BY DAVID H. HACKWORTH
25 April 2000
CALLING GENERAL EMERSON
Twenty-five years ago, Saigon fell. South Vietnam changed management
from pseudo-democratic corruption to full-on communist corruption,
and finally ... finally our nation began the slow healing process
from a war that shook it to its core.
As an institution, the U.S. Army came out of the war seriously wounded and shell shocked. Its senior leadership was under attack by its own: the junior officers who had fought, led and bled in Vietnam.
These officers felt used, and they charged that the brass had blown the war by not standing tall and telling the politicians the truth -- that the war was not winnable because of the way it was fought. Many said the men they'd led had been betrayed and that their dead brothers had died in vain.
Most vocal among the angry officers were the students at Fort Leavenworth, Kan., those attending the Army's Command and General Staff College. A thousand strong, mainly captains and majors, average age 30, they were the Army's best and brightest, the future generals, the real studs.
In the early 1970s, at the home of the staff college, there was open defiance. At conferences, the students -- many with two or three combat tours in Vietnam -- verbally attacked senior officers by calling them "ticket punchers." They blamed them for not employing the right tactics and strategy and for the insanity of the "body count" that was destroying the honor and the very soul of the Army.
These Young Turks accused the senior Army officers of putting their individual careers over their duty and their oath to country. The students charged that self-serving careerism had oozed down from the top of the Army and was infecting the complete institution. They demanded change.
The Army leadership ordered a blue-ribbon study group composed of its most talented officers to come up with solutions to the problems cited by the Leavenworth students and also by students at the prestigious Army War College, who'd said pretty much the same thing, although far more diplomatically.
Headed up by "The Gunfighter," Gen. Hank Emerson, one of the Army's most savvy young stars, the study group concluded that the students were right on target: The central problem was bad senior leadership. The Army implemented most of the study's recommendations, and the Army slowly got well.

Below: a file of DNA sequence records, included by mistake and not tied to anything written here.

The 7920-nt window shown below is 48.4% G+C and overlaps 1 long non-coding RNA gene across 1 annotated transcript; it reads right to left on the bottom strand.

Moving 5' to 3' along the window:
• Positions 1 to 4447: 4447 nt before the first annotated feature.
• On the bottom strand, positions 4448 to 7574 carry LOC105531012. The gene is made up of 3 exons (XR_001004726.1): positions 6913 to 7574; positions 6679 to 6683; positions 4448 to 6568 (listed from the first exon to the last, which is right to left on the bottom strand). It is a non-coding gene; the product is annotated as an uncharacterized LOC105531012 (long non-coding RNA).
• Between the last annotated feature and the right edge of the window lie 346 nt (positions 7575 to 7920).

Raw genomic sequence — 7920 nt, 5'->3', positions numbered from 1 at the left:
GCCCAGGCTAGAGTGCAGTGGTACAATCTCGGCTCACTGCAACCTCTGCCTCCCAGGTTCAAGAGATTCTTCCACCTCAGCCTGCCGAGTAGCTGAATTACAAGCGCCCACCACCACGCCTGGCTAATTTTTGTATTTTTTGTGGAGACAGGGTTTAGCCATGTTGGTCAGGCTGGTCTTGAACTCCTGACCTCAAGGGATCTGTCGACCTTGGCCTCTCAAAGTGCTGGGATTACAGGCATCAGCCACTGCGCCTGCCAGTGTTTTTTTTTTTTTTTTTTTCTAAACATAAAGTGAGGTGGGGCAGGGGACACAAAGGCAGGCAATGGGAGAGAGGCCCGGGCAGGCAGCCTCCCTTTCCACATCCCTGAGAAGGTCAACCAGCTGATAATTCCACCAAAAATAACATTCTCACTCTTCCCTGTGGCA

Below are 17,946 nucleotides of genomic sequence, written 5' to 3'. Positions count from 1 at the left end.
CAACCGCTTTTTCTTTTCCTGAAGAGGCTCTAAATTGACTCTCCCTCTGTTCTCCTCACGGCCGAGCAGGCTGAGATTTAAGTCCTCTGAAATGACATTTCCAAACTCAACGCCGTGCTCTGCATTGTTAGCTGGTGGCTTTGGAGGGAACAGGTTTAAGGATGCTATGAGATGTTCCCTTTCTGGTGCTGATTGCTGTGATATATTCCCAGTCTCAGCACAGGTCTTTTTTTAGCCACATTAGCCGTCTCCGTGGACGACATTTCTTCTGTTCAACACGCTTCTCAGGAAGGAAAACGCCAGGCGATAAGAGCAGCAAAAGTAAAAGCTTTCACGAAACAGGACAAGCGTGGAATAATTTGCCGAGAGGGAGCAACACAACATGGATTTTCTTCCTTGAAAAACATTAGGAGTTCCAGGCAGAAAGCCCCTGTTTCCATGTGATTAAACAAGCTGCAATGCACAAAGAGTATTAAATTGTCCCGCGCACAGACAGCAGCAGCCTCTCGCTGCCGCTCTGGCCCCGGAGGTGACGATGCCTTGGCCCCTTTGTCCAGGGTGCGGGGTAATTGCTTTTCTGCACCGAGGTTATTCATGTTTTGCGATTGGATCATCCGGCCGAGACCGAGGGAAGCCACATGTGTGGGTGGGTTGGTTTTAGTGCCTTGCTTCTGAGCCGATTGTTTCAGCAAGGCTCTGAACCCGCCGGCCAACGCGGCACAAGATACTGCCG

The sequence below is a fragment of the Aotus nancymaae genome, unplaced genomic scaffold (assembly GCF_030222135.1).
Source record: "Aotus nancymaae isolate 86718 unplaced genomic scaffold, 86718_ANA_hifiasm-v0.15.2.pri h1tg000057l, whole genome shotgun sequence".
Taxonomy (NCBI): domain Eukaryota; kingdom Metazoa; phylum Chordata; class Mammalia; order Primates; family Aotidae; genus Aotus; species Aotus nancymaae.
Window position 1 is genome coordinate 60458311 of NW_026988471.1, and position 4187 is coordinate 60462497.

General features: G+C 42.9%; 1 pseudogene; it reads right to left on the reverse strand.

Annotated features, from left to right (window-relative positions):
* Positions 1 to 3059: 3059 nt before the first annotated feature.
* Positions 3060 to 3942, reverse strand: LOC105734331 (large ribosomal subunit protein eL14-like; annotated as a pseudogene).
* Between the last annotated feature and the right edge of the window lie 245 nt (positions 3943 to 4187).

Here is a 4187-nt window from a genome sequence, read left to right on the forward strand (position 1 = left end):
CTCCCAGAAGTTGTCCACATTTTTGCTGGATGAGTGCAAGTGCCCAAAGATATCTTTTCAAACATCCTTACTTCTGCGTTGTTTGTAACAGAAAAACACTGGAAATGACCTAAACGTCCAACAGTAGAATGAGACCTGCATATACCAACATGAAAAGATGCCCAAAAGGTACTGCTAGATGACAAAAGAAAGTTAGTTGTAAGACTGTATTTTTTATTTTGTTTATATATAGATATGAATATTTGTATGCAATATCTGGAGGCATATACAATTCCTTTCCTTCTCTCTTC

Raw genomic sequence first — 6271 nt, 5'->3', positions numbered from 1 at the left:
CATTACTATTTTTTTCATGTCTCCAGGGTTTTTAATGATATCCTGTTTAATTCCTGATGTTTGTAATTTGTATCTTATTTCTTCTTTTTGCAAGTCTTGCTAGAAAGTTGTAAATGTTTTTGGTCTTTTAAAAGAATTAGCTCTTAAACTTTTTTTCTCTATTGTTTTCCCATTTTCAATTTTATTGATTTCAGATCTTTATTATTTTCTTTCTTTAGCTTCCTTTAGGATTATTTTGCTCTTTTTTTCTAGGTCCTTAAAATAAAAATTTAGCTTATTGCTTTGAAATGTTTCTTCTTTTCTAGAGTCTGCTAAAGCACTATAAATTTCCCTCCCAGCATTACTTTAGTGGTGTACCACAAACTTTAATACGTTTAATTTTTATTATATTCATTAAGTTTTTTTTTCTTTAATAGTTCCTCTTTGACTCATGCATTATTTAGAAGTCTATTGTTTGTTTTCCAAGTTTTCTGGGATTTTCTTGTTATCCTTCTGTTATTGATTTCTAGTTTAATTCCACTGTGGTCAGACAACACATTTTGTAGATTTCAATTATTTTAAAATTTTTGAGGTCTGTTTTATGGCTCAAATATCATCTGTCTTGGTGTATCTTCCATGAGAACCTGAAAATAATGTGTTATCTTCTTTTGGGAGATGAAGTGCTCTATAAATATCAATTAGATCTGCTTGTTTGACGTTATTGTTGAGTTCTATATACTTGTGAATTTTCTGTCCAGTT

The proof of the pudding, you ask? Try Desert Storm. The Leavenworth students back in the '70s were the Gary Lucks and Barry McCaffreys who were the generals that commanded the corps and the divisions that kicked Saddam's butt, cinching a magnificent victory in 100 hours.
Now, long after the Lucks and McCaffreys have retired, 760 students at Leavenworth are again on the warpath. In a survey recently requested by the Army chief of staff, they toasted the senior Army brass for bad conduct, saying the careerism that brought down the Army in Vietnam is back as ugly as ever and that they want "a clean sweep of the leadership." They say their generals are selfish egoists only interested in their next promotion and in denial concerning the Army's many problems.
Like the '70s-era dissenters, they're unsparing of the current crop of generals -- whom they're now on record as not trusting. They've accused the brass of being disloyal, lying, micromanagering and "throwing subordinates under the bus to protect or advance their career."
The survey underscores that the generals are totally ignoring the leadership principles they learned as young lieutenants. Nor are they in touch with the folks at the bottom.
"Our senior leaders are incapable of listening because the system has told them how good they are so many times that they really believe they are some kind of special animal. They need to wake up to their shortcomings and allow the rest of the Army to contribute."
For more than five years, many of these officers -- and battalions of their soldiers -- have given me this same message. I've passed it on unvarnished, eyeball-to-eyeball to more than 60 Army active-duty generals -- and to you.
I hope there's at least one Gen. Emerson still in the saddle with the guts to tell the Army chief of staff -- who did have the wisdom to appoint another study group -- that these young heroes have got it as right as their fathers' generation did.